but only as a matter of conscience, only as a matter of personal application
of the whole of Catholic teaching to their particular case.
In 1975 the Vatican published a
Declaration on Certain Questions Concerning Sexual Ethics. One of those
questions was homosexuality. A principal author of that document was Fr
Jan Visser C.S.S.R. In an interview published in the January 30, 1976,
edition of L'Europa, he said, "When one is dealing with people who are
so deeply homosexual that they will be in serious personal and perhaps
social trouble unless they attain a steady partnership within their homosexual
lives, one can recommend them to seek such a partnership, and one accepts
this relationship as the best they can do in their present situation."
One of the very men who formulated the Vatican teaching that homogenital
acts are wrong allows that in certain individual cases one may not only
permit but even recommend a homosexual relationship.
Similarly, speaking about Catholics who dissent on Church
teaching about contraception, the Canadian bishops wrote in 1968: "Since
they are not denying any point of divine and Catholic faith nor rejecting
the teaching authority of the Church. these Catholics should not be considered
nor consider themselves cut off from the body of the faithful."
How Could Someone Do What The Church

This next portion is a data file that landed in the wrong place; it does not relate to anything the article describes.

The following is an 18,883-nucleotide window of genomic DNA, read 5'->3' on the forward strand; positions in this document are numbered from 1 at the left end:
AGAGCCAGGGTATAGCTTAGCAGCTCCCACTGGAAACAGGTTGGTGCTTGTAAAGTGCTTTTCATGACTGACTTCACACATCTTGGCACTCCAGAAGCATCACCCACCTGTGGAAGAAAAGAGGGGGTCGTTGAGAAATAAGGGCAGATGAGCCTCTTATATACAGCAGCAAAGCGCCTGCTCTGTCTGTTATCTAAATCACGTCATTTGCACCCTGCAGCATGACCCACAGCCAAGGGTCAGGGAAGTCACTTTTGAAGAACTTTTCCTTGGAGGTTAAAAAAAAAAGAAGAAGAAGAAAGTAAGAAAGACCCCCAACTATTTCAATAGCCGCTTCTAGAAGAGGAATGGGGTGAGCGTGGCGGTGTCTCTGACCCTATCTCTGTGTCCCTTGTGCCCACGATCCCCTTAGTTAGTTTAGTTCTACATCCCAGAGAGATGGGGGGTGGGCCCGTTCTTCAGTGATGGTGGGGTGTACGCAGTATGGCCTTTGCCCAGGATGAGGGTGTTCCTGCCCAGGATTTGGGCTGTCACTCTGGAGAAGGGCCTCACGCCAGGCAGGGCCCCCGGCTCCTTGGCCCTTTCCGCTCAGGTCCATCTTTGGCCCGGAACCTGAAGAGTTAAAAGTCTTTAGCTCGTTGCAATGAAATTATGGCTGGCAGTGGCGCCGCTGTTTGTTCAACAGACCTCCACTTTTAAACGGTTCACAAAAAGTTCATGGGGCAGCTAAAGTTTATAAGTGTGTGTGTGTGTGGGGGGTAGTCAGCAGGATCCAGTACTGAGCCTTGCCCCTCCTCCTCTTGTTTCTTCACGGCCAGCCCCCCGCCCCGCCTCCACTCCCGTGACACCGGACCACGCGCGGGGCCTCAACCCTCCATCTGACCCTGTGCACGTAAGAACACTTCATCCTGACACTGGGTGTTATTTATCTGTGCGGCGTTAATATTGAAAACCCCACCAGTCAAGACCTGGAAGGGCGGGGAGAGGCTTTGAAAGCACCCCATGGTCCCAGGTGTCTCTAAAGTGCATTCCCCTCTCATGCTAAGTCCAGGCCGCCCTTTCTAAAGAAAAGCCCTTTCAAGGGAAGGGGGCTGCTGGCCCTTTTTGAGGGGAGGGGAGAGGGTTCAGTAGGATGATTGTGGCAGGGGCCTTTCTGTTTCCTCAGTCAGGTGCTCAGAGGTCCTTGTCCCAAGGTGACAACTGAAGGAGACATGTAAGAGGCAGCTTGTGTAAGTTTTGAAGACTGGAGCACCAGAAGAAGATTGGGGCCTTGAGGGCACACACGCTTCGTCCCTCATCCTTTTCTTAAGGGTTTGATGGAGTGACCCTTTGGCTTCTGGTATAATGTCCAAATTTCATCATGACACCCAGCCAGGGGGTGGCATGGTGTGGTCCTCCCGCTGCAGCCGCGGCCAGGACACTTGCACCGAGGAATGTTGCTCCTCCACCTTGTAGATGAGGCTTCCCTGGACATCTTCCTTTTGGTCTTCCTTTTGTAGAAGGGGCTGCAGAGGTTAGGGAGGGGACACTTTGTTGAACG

Says Is Wrong And Not Be Living In Sin?
As the Catholic Church understands it, wrong and sin are
not the same thing. Wrong is harm, disorder, destruction, it is in the
objective or external world. Sin is self-distancing from God, it is in
the heart. Sin is more a general attitude than any particular action. We
sin when we deliberately do what we believe is wrong. Then in our hearts
we opt for evil, and we move away from goodness and from God, who is good.
It may well be that what you do is not wrong at all. But
if you think it is and you do it anyway, well, you are corrupt. That's
sin! Or what you do may really be wrong. But if you don't honestly think
so and you do it, well, your heart is not really amiss. You may be uninformed,
naive, or stupid, and even dangerous, but unless you have neglected properly
informing yourself, you are not sinful.
The Church teaches right and wrong but never says who
is a sinner. Only God knows our hearts. Many homosexual people simply cannot
believe that gay sex as such is wrong. So they do what for them is "the
best they can do," though Church teaching says that homogenital acts are
wrong. Still, according to the same Church's teaching on conscience, they
do not sin in their hearts nor before God. Then they need not confess what
is not sin, and they may participate in the Sacraments of the Church.
If There Is Space For Homosexual Relationships